These handsome chairs with cabriole legs terminating in pad feet have a ‘Windsor’ saddle seat and a chamfered back, the latter richly fretted in the French manner with an arcaded ribbon-guilloche of paired pilasters tied by lozenge compartments. While Windsor chairs are generally associated with provincial makers using local materials, these chairs are of more elegant and sophisticated form and the design relates to fashionable chairs produced in settled urban workshops, sometimes using imported timber. Other such Windsor chairs include a mahogany chair with a pierced vertical splat and a fruitwood and elm armchair with joined serpentine crest rail and outswept arms, both illustrated in Michael Harding-Hill, Windsor Chairs, Woodbridge, 2003, pp. 52 and 76.
The chairs offered here were formerly in the collection of John Mercer-Henderson, 8th Earl of Buckinghamshire (d.1963) at Hampden House, Hertfordshire, sold by Curtis & Henson, 'Hampden House', 17-22 April 1939, lot 1221, 'A set of 6 open armchairs, English early 18th century, of walnut wood'. They also correspond closely to the two near-identical sets of six commissioned as part of the refurbishment of the ancient Hampden family mansion at neighbouring Hartwell House, Buckinghamshire. These were recorded in the handwritten Hartwell inventory of 1910 in the Staircase Hall, they were illustrated by Country Life in the Great Hall in 1914 and ultimately sold at the sale of contents of Hartwell House, Sotheby’s, London, 26-28 April 1938, lots 172 and 173 (illustrated plate XI).
The Earls of Buckinghamshire were distantly related to the Hampden and Lee families of Hartwell House. In 1824, the 5th Earl of Buckinghamshire inherited Hampden House, and its estates from the heirless Hampden family. His ancestor, Sir John Hobart, 3rd Bt., had married Mary Hampden, a daughter of the house in circa 1655; the 5th Earl then joined the Hampden name to his own. Furthermore, from the late 15th century until 1618-19, Hartwell Manor was owned by the Hampden family until it passed to a kinsman, Thomas Lee Senior of East Claydon (d.1626).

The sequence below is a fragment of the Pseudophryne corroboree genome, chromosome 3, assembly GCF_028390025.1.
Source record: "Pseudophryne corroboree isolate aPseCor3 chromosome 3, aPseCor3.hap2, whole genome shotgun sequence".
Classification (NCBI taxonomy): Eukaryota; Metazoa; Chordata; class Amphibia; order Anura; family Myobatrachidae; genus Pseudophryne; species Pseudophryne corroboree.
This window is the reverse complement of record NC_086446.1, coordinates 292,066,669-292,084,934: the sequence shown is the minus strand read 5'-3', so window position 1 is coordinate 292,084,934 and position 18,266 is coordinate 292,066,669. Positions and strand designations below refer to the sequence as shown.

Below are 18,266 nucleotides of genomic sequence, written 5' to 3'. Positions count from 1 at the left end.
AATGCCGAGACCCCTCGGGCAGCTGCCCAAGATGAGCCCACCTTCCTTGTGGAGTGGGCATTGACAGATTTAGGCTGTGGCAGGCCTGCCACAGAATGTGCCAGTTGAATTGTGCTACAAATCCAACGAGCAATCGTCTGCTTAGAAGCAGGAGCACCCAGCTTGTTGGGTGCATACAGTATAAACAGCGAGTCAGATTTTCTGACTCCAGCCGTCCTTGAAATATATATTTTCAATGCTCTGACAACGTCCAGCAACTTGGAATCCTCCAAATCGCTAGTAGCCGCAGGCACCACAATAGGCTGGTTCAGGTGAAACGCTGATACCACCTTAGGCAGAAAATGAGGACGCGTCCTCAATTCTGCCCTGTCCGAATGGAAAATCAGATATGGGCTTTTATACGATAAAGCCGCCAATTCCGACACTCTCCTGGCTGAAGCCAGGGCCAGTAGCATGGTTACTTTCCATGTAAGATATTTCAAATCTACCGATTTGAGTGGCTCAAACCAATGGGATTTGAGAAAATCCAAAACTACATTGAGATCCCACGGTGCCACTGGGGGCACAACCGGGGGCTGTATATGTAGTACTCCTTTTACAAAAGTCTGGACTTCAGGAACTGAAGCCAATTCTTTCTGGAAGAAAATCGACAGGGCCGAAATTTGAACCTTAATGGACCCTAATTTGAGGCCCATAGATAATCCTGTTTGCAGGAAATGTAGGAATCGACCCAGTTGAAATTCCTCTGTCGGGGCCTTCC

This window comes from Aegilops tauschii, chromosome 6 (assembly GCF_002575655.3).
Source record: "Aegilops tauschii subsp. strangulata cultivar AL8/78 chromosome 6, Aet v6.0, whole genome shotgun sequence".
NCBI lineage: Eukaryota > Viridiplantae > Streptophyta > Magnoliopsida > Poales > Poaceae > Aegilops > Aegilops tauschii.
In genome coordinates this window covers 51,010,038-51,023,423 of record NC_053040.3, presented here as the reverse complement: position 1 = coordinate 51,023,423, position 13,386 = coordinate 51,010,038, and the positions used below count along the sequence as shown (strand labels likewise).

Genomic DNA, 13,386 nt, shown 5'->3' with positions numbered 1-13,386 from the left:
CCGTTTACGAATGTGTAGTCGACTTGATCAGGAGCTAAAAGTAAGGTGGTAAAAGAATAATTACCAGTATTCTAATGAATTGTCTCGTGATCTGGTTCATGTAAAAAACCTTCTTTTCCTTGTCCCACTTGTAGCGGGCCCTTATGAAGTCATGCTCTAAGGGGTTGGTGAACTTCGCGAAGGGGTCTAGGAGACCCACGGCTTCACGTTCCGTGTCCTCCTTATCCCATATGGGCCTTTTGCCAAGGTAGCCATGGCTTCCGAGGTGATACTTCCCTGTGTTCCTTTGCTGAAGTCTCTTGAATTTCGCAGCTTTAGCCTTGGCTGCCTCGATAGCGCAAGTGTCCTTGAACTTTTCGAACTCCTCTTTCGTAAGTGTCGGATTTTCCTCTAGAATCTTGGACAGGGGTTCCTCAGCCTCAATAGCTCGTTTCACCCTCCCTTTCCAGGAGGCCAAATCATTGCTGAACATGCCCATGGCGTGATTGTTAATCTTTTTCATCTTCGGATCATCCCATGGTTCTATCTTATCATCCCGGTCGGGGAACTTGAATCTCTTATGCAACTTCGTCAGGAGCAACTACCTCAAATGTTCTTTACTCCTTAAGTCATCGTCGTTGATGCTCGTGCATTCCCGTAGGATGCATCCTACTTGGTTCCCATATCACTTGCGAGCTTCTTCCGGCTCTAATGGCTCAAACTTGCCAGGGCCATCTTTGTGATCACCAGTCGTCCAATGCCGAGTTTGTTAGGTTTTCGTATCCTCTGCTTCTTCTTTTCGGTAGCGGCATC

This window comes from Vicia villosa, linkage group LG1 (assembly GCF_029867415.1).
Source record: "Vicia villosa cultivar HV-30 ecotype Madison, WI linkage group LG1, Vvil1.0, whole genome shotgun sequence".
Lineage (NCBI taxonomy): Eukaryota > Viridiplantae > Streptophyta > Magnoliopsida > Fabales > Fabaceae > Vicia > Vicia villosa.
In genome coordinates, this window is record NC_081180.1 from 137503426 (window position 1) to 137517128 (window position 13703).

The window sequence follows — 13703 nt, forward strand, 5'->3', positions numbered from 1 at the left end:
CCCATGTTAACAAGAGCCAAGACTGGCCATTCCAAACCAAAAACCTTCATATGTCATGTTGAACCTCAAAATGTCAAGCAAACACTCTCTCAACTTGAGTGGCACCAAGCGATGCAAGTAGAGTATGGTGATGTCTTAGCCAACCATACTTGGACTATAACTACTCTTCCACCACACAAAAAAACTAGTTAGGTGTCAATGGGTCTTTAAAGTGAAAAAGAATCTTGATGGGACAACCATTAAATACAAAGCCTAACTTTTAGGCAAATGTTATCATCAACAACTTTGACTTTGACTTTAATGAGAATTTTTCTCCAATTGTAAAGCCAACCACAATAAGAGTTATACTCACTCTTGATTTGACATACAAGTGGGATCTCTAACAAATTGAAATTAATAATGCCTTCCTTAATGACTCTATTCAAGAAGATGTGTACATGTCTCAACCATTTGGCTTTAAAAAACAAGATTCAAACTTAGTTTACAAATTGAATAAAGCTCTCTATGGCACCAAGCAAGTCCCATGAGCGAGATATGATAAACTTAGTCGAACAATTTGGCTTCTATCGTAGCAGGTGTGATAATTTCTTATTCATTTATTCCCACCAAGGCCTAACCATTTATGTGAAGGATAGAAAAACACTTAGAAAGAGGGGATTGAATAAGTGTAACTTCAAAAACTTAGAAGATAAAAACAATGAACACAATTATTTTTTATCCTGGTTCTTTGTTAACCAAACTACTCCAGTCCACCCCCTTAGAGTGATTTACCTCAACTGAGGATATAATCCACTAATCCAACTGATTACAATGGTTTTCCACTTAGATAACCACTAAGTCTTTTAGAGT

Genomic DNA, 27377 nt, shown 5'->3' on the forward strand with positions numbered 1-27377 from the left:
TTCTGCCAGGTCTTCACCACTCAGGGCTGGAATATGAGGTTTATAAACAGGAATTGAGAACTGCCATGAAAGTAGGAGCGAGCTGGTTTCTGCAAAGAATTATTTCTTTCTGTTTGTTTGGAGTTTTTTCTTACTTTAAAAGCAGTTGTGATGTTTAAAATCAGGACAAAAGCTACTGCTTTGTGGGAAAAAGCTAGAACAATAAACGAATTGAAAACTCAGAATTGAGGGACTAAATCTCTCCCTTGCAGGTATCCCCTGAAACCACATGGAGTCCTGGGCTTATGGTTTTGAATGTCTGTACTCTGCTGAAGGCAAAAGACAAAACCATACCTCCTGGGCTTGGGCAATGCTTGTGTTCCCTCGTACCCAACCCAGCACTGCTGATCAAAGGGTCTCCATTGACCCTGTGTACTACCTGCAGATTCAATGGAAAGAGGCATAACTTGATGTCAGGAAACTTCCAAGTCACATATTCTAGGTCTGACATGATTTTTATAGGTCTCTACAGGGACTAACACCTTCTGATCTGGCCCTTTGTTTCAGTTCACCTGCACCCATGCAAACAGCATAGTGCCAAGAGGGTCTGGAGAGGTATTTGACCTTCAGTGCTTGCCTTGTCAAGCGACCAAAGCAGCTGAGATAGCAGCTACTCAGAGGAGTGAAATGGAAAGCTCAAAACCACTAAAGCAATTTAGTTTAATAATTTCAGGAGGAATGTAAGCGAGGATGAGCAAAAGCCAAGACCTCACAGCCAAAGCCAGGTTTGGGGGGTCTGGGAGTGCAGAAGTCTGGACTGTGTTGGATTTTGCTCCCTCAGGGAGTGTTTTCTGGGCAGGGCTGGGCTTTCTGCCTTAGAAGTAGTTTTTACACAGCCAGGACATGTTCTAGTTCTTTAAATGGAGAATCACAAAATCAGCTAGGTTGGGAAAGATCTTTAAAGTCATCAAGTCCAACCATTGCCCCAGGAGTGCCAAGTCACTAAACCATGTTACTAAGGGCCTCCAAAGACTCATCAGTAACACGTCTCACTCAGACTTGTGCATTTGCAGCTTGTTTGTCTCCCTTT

The Hartwell armchairs were almost certainly commissioned around 1740 as part of the transformation of the magnificent Stuart banqueting hall, carried out by Sir Thomas Lee, 3rd Bt. (d.1749) and his wife Eleanor, née Hampden. They employed the Rome-trained architect, James Gibbs (d.1749), for the embellishment of their estate and house, which was undertaken in a ‘Roman’ fashion fused with antiquarian elements in celebration of ancient British liberties and their warrior-parliamentarian ancestor, John Hampden.
The chairs’ architecture harmonized with Hartwell’s arcaded and turreted hedges, as well as the hall’s ‘British’ chimneypiece featuring caryatids following Gibbs’ design in A Book of Architecture, 1728, pl. 93. The same pattern was featured in Batty Langley’s Treasury of Designs, London, 1745, pl. LXIII, and it is possible that the chairs were already at Hartwell House as early as 1737 when Frederick, Prince of Wales (d.1751) viewed Sir Thomas’s gardens. Interestingly, the Hampden family’s prominent role in government affairs continued several decades later as Hartwell became home to the exiled French King Louis XVIII, from 1808 -1814.
While the present chairs cannot be positively identified from 18th or 19th century inventories at Hampden House, it seems very possible given the family ties that a set of chairs was supplied, perhaps by a local chair-maker, for Hampden that corresponded to the distinguished Hartwell sets, particularly so if the latter were indeed made of valuable and fashionable mahogany or walnut. Alternatively, it is not inconceivable that Mercer-Henderson acquired one of the Hartwell sets at the 1938 sale. Given the apparent confusion in misidentification of the timber used in the Hartwell chairs, either scenario is possible.
At least one of the Hartwell House sets must have been broken up since a number of chairs identified as being from Hartwell have been sold occasionally at auction. A single 'mahogany' chair (without provenance) was sold by Lord Robert Crichton-Stuart, Christie’s, London, 16 July 1970, lot 53 (290 gns); another was sold anonymously Christie’s, London, 6 April 2000, lot 154 (erroneously described as 'walnut', and revised to 'mahogany' prior to the sale) (£35,250 including premium), and a matched pair, one of which was 18th century, the other a modern copy, was sold anonymously, Christie’s, New York, 14 October 2009, lot 205 ($37,500 including premium, sold after sale).